Aaron played Hit/Run on Tyler, who had three cards in hand and a lonely Hierarch in play. He showed me a Blink in his
hand and said “I’m gonna lose it, might as well…”
I wasn’t sure what the hell he was talking about, but figured he figured Blink the elephant, gain the four that will be
lost, take four from Solifuge and we’re only down four instead of eight.
He Blinked Hierarch, then discarded his hand.
Some of you have by now realized that Tyler thought Hit/Run was Rise/Fall. Had Hit/Run indeed been Rise/Fall, his play
would have been shrewd (maybe), considering that a fresh elephant and four life for no reason except to sell rare cards
and increase Hasbro’s bottom line, blocks the hell out of Solifuge. Net gain in Tyler’s world: eight life.
In actuality it didn’t matter, since after combat, and at a mere 12 life, Jesse tapped out for Molten Disaster plus
kicker and said “for six.” I actually marked us down to six.
Aaron: “Both players.”
I picked up the card.
I’m a player.
Tyler’s a player.
We share a life total.
Six plus six equals twelve.
It doesn’t seem fair.
Round Three: Jeff Good (lowguppy in the forums!) and John Huntley/Decks They Actually Thought About
I kept a fairly aggressive opener, while Tyler made due with Hierarch, Wrath, Venser, and a mixture of lands that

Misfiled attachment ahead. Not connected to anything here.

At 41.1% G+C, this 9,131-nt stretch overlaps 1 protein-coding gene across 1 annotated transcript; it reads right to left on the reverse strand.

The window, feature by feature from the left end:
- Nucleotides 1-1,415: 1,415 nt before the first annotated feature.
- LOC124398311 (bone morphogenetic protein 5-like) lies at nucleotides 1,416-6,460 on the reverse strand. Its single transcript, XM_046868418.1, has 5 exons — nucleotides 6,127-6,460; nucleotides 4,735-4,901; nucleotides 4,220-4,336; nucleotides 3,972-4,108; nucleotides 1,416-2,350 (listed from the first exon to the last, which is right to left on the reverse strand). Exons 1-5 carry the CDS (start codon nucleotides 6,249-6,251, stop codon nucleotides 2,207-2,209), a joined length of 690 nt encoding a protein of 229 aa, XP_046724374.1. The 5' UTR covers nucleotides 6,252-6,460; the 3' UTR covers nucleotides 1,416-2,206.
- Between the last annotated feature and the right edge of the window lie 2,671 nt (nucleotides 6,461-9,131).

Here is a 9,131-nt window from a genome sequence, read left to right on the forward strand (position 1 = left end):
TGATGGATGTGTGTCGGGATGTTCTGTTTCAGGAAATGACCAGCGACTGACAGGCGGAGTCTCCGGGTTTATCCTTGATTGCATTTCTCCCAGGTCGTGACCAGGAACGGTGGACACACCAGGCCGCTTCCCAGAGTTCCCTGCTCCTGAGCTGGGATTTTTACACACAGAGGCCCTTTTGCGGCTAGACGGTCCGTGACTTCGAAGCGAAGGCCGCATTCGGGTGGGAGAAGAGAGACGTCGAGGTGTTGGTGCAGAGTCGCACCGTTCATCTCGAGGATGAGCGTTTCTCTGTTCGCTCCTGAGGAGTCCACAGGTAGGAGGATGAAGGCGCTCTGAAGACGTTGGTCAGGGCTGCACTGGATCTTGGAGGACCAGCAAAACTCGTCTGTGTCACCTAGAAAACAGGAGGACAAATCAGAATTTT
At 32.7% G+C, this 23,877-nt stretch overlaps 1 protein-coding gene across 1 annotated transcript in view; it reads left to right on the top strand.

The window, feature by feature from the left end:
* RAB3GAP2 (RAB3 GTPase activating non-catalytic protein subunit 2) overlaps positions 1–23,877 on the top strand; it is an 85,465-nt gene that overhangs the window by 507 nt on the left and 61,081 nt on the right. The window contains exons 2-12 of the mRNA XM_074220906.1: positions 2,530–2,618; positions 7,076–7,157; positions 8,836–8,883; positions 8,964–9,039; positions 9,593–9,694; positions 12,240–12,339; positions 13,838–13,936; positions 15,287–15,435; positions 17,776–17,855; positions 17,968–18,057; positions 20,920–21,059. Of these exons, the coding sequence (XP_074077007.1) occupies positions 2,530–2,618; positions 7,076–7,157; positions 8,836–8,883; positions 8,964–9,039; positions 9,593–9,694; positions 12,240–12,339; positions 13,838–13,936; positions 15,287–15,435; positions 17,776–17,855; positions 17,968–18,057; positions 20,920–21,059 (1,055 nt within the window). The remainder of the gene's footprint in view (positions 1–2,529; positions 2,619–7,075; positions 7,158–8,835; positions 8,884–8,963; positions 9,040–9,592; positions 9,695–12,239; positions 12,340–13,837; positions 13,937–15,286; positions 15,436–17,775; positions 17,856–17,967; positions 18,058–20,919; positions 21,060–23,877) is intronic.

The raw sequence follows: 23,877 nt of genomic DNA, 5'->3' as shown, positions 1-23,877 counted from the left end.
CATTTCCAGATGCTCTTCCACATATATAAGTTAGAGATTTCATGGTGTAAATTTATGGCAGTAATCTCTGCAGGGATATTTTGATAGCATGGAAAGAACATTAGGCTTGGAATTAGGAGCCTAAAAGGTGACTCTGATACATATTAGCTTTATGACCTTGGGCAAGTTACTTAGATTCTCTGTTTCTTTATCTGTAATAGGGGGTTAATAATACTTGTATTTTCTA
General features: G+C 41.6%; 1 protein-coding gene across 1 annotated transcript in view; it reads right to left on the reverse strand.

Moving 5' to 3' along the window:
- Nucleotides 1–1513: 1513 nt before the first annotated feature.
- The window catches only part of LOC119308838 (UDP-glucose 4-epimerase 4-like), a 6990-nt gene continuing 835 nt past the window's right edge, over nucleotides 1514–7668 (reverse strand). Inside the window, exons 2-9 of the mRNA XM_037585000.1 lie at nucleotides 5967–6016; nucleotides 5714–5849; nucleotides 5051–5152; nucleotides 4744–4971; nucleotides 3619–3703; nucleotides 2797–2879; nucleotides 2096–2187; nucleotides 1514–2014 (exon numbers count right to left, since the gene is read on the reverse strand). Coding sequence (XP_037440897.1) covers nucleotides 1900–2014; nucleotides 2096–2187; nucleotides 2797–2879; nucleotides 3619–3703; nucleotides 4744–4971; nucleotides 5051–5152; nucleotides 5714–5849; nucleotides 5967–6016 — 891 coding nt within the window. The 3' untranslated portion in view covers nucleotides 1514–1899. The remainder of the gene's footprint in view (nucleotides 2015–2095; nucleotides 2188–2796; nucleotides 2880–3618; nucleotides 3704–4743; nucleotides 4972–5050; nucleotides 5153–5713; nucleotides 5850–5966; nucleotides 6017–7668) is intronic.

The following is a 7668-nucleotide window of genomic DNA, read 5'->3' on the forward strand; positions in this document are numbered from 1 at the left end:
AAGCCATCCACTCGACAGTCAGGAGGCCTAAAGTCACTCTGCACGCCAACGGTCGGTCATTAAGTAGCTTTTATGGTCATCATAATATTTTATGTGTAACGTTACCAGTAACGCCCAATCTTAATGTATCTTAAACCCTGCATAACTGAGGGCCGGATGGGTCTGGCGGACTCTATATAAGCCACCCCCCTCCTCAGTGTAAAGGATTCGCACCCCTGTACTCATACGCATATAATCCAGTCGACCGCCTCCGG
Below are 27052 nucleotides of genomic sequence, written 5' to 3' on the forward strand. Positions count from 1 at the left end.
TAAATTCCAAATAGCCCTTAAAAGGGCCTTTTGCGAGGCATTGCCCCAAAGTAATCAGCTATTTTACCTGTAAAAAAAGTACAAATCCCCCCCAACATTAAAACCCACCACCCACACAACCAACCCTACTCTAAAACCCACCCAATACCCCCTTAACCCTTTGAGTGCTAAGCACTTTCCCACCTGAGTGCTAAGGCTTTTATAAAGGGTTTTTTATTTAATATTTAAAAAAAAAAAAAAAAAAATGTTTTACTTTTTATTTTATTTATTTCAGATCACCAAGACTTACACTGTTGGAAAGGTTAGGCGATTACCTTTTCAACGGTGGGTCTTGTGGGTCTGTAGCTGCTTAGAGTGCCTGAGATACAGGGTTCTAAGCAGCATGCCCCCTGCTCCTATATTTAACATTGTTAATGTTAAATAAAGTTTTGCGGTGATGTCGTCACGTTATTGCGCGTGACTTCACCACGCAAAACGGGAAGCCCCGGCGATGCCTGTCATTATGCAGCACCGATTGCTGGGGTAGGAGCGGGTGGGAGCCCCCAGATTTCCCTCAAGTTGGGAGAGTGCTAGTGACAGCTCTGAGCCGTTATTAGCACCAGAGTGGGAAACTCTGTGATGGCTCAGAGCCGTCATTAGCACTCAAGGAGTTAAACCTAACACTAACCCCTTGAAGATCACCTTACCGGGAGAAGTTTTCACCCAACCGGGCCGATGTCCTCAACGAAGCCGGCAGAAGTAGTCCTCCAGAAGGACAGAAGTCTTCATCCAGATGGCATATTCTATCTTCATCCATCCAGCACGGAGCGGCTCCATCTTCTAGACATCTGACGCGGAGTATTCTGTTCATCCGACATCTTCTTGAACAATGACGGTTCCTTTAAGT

wasn’t extremely sexy at this point, but so many options. A Fanatic hit and we turned it over.
John played Forest, Birds, while Jeff dropped an elf that puts a land into play or something. I picked up the card and
thought “this is too old to be in Tenth — game loss we win go team!” Whatever, I guess the guy is legal.
I considered offing the Bird, but this is, as Tyler said all night, “double-headed giant,” and the traditional “rules”
may sit slightly askew because you can always blame your partner anyway.
Back to the good guys, where I dropped a pair of Seals and began the beats.
Huntley played Overgrowth on Jeff’s Forest and it’s looking like emp 1/1/1. Jeff added Into the North and Farseek or
Rampant Growth — functionally identical cards not exactly but close enough pretty much.
No, I never played emp 1/1/1, but I read about it in the now-defunct Beckett Magic the Gathering, which was a
periodical that published Magic-related things, much like the also now-defunct Inquest Gamer.